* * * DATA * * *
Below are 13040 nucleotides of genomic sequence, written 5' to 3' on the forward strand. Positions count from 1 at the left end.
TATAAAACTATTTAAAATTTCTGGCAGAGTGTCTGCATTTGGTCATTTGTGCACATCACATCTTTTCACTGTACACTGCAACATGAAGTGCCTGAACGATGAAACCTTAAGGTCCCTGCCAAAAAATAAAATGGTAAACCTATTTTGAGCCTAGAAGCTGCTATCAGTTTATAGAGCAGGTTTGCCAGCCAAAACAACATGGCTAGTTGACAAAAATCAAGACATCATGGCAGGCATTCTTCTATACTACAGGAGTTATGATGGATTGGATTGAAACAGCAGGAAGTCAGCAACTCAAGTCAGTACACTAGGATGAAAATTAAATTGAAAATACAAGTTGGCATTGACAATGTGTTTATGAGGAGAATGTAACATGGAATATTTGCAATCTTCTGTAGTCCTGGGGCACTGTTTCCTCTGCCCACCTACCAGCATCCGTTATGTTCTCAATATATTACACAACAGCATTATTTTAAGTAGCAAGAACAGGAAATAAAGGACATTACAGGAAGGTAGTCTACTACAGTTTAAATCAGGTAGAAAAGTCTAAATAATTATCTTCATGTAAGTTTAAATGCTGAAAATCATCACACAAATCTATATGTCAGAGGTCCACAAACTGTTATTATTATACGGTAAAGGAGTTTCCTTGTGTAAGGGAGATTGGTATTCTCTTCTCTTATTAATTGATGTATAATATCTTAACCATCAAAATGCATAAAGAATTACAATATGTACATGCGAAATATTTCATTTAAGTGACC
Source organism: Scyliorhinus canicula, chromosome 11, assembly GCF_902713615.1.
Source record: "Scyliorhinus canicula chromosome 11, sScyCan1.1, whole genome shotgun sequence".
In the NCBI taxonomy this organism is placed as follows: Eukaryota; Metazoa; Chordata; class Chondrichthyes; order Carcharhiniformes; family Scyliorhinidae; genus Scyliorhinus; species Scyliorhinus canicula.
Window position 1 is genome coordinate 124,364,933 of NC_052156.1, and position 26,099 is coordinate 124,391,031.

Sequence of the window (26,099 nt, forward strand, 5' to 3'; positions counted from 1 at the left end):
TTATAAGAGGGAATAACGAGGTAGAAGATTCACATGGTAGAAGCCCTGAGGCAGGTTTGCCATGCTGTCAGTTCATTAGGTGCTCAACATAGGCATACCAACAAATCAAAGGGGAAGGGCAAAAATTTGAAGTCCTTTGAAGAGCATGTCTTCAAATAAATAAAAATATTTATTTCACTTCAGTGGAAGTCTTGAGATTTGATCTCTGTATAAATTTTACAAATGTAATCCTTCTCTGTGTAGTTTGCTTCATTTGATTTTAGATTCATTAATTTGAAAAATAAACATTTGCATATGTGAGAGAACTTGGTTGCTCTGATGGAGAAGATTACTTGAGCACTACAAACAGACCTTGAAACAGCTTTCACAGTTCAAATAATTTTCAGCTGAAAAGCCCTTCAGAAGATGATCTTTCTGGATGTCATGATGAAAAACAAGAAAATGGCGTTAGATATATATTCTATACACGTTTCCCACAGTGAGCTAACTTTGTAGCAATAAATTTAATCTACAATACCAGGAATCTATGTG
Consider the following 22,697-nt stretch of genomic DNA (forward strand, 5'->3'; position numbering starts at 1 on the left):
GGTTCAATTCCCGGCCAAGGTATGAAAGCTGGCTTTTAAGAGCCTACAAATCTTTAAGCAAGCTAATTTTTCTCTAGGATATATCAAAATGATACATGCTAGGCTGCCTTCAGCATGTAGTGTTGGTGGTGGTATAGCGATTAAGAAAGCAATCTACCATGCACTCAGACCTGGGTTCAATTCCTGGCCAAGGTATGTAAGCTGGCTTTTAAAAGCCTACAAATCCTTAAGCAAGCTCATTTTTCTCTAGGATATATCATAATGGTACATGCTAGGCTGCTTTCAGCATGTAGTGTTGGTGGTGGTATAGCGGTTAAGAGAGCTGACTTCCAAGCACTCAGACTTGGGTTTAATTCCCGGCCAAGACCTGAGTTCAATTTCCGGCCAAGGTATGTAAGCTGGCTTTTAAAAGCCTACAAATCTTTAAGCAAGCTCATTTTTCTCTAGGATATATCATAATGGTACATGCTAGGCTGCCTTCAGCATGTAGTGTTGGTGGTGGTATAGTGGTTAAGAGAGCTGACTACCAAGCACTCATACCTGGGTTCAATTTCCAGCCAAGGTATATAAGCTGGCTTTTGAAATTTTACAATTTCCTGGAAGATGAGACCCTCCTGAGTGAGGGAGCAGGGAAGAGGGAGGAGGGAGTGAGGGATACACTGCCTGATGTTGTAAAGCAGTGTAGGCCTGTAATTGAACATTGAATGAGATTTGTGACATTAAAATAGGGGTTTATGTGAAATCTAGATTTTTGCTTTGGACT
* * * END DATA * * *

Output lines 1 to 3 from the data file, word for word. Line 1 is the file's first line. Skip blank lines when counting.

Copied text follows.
Below are 13040 nucleotides of genomic sequence, written 5' to 3' on the forward strand. Positions count from 1 at the left end.
TATAAAACTATTTAAAATTTCTGGCAGAGTGTCTGCATTTGGTCATTTGTGCACATCACATCTTTTCACTGTACACTGCAACATGAAGTGCCTGAACGATGAAACCTTAAGGTCCCTGCCAAAAAATAAAATGGTAAACCTATTTTGAGCCTAGAAGCTGCTATCAGTTTATAGAGCAGGTTTGCCAGCCAAAACAACATGGCTAGTTGACAAAAATCAAGACATCATGGCAGGCATTCTTCTATACTACAGGAGTTATGATGGATTGGATTGAAACAGCAGGAAGTCAGCAACTCAAGTCAGTACACTAGGATGAAAATTAAATTGAAAATACAAGTTGGCATTGACAATGTGTTTATGAGGAGAATGTAACATGGAATATTTGCAATCTTCTGTAGTCCTGGGGCACTGTTTCCTCTGCCCACCTACCAGCATCCGTTATGTTCTCAATATATTACACAACAGCATTATTTTAAGTAGCAAGAACAGGAAATAAAGGACATTACAGGAAGGTAGTCTACTACAGTTTAAATCAGGTAGAAAAGTCTAAATAATTATCTTCATGTAAGTTTAAATGCTGAAAATCATCACACAAATCTATATGTCAGAGGTCCACAAACTGTTATTATTATACGGTAAAGGAGTTTCCTTGTGTAAGGGAGATTGGTATTCTCTTCTCTTATTAATTGATGTATAATATCTTAACCATCAAAATGCATAAAGAATTACAATATGTACATGCGAAATATTTCATTTAAGTGACC
Source organism: Scyliorhinus canicula, chromosome 11, assembly GCF_902713615.1.